I look forward to dinner with my family every night. It is a time of discussion, reflection and bonding that is one of the center points of our family cohesion. My wife and I are adamant about banning smartphones, TVs, and toys during this time. No Pokémon Go. No Facebook. We hope this practice teaches our children the importance of socialization and community in an increasingly individualistic society.
I was taught the power of group activities not during my own upbringing but by the military. The top general in the Marine Corps, Gen. Robert B. Neller, recently announced that he wants to curtail cellphone use for Marines — partly for security concerns while deployed to combat and partly for them to get back to martial lives without such devices and distractions. This is a sign of the U.S. military’s ongoing battle with the individuality we see in our society. Without action, they risk losing team bonds that mean life or death on the battlefield.
Mobile devices, the internet, and social media allow individuals to lead online lives disconnected from their environment, community, and teams around them. With their face buried in smartphones and computers, many spend most of their day connected to an online community from which they disconnect only when necessary. Too often, it seems, real life gets in the way of their online life. And it’s not only a generational thing. At playgrounds, I see iParents glued to their handhelds, oblivious to their kids and parental counterparts.
The impact of all of us living in an online world has been identified in professional sports, where NBA players spend their halftimes scrolling through Twitter; in academic institutions, where students’ digital distractions reduce their learning, and on sidewalks in towns across America, where citizens look like they are having staring contests with their mobile devices rather than acknowledging those around them. I am still baffled that rest stops along some highways have been renamed “text stops.”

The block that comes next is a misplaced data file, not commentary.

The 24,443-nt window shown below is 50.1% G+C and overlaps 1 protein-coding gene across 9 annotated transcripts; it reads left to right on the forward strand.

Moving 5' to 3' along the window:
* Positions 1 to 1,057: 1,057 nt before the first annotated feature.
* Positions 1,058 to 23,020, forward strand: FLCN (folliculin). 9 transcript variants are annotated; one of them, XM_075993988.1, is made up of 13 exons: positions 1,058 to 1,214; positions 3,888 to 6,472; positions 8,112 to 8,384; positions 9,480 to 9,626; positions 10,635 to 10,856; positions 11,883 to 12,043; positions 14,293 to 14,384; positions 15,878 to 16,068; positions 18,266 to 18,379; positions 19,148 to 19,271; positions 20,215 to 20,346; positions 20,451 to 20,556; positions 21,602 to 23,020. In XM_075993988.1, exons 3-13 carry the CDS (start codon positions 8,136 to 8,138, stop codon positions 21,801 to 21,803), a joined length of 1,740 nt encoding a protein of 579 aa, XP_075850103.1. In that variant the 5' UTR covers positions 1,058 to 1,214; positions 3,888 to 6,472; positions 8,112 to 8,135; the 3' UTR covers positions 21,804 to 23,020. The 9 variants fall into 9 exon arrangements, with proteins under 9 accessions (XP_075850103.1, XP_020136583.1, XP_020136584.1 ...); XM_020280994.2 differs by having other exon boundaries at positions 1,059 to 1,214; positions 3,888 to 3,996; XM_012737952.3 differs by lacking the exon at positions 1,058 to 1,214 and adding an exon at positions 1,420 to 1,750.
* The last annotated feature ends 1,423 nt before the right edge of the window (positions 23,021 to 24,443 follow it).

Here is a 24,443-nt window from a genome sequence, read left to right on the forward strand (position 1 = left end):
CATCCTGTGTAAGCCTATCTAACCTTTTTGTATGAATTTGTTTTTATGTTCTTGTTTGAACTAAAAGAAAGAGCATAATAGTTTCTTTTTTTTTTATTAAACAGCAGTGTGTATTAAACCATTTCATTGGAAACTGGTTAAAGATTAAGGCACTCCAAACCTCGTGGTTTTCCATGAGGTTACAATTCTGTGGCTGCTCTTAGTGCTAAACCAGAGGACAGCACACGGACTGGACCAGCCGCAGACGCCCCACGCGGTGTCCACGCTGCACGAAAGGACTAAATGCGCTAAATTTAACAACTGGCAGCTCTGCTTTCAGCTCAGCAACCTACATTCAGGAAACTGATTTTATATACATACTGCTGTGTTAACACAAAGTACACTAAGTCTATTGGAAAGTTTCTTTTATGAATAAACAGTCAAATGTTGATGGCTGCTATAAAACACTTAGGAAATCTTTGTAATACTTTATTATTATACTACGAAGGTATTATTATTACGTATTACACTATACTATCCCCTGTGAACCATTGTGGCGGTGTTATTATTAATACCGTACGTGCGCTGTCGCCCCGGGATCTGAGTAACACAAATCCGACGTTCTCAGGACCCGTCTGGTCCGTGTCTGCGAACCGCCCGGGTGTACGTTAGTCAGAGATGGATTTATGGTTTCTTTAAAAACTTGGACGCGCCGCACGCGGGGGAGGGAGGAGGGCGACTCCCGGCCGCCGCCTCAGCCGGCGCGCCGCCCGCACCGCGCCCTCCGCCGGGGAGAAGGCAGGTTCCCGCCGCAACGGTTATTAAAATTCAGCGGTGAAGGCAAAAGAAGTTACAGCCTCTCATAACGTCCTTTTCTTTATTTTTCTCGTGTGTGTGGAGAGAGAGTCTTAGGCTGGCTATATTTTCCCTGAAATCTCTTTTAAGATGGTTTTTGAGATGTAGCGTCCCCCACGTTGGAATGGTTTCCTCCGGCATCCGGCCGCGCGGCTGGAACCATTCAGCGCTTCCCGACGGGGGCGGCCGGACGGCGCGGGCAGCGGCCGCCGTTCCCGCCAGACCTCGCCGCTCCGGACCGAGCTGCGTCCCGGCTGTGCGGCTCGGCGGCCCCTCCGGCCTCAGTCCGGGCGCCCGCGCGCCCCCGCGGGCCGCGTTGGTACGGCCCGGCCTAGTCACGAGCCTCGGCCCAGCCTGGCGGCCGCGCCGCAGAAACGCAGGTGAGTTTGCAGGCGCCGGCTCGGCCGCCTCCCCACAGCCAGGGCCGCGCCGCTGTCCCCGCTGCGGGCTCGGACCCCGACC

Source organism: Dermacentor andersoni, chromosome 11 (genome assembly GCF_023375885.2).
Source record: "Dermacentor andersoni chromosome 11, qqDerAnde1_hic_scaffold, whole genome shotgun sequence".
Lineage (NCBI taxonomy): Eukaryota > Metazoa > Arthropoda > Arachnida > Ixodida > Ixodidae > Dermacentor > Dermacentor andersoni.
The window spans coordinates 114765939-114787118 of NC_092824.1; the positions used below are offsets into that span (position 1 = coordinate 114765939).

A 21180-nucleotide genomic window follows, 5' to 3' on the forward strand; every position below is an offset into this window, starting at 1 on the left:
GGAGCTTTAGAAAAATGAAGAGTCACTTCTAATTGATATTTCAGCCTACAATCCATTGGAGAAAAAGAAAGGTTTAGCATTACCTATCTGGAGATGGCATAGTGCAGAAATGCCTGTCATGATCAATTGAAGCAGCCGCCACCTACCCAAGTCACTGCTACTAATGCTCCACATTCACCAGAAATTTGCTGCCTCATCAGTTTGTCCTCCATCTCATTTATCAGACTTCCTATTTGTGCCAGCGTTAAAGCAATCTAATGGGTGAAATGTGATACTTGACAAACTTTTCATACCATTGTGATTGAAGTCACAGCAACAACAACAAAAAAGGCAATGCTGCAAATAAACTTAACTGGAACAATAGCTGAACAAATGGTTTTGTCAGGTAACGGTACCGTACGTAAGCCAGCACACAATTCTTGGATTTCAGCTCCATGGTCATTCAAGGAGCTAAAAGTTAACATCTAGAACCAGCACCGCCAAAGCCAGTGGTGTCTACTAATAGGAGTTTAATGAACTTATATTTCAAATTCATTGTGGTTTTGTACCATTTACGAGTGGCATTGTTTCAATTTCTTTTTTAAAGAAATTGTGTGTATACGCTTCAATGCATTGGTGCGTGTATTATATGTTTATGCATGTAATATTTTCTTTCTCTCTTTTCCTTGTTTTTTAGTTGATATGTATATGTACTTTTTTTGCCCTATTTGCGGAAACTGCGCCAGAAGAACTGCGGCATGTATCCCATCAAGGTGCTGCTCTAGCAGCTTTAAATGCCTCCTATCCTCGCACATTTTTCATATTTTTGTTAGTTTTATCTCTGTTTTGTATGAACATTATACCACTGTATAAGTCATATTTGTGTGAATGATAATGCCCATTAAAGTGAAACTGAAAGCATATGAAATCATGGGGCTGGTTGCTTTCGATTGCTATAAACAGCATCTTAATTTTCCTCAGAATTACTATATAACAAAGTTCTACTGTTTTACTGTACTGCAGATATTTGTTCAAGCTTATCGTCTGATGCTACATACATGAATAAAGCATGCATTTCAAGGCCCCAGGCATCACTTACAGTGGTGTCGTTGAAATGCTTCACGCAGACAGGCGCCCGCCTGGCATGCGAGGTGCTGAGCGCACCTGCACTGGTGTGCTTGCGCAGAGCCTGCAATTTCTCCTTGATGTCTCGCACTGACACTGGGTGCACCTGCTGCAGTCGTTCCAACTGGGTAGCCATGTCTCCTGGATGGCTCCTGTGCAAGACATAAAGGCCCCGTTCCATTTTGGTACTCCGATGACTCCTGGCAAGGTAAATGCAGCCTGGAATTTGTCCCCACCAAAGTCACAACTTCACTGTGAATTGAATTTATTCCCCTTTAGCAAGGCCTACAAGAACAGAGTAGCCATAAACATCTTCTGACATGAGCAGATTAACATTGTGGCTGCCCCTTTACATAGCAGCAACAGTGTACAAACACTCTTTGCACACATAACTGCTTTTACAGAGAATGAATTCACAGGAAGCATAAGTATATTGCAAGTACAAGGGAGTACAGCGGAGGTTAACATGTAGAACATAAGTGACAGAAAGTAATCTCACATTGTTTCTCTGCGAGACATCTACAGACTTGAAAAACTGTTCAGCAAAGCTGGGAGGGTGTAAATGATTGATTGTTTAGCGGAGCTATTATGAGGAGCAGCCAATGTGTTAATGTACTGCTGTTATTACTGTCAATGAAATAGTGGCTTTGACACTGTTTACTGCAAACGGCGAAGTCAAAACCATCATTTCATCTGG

This growing social norm has made its way to combat. Hoping to ease the burden of constant rotations in and out of combat zones during a protracted war, the military brought much of society to the battlefield. Smart phones, internet cafes, social media, and takeout fast food became as omnipresent in Iraq and Afghanistan as in Middle America.
These new creature comforts are focused on individual soldiers’ wants and motivation rather than on small teams. This individual focus, combined with immediate access to family, friends and communities outside the military, is a path to failure for team building.
This is no small thing: building social cohesion among small teams is the most important thing the military does. History and research have shown that the close bonds formed by soldiers are the dominant reason we fight and prevail on the battlefield.
When new recruits join the service, they are formed into small teams of squads, platoons, and companies. They eat, sleep, exercise, and train with these teams. To take one example, every day of the four years cadets attend West Point, they do what cadets for over 150 years have done: they eat lunch together. They eat family-style at assigned tables with other members of their company. Research backs up the social context to meals. Bonobo chimpanzees, for example, given the choice of either monopolizing food or actively sharing, prefer to release a recipient from an adjacent room and feast together instead of eating all the food alone. Unfortunately, once a West Point cadet joins their new unit as a commissioned officer, they no longer have to eat with their teammates. For lunch, they can visit cafeterias. Some eat with their team, with a buddy, or grab it to go and eat alone.
The Marine general’s desire to just ban smartphones or put the kibosh on the internet in combat is a popular response to the effects of connected devices and social media on small-unit cohesion. But placing large bans on technology for digital natives is probably a futile effort and short-lived. Technology has changed the social practices of the average American.
Instead, the military must continue to build teams through shared hardship and communal living. Make everyday events like eating lunch focused on social bonding and then ban phones and other distractions from those events. These events and practices are the weapons against individualistic technology that threaten building cohesion in highly performing teams. Let’s discuss over lunch.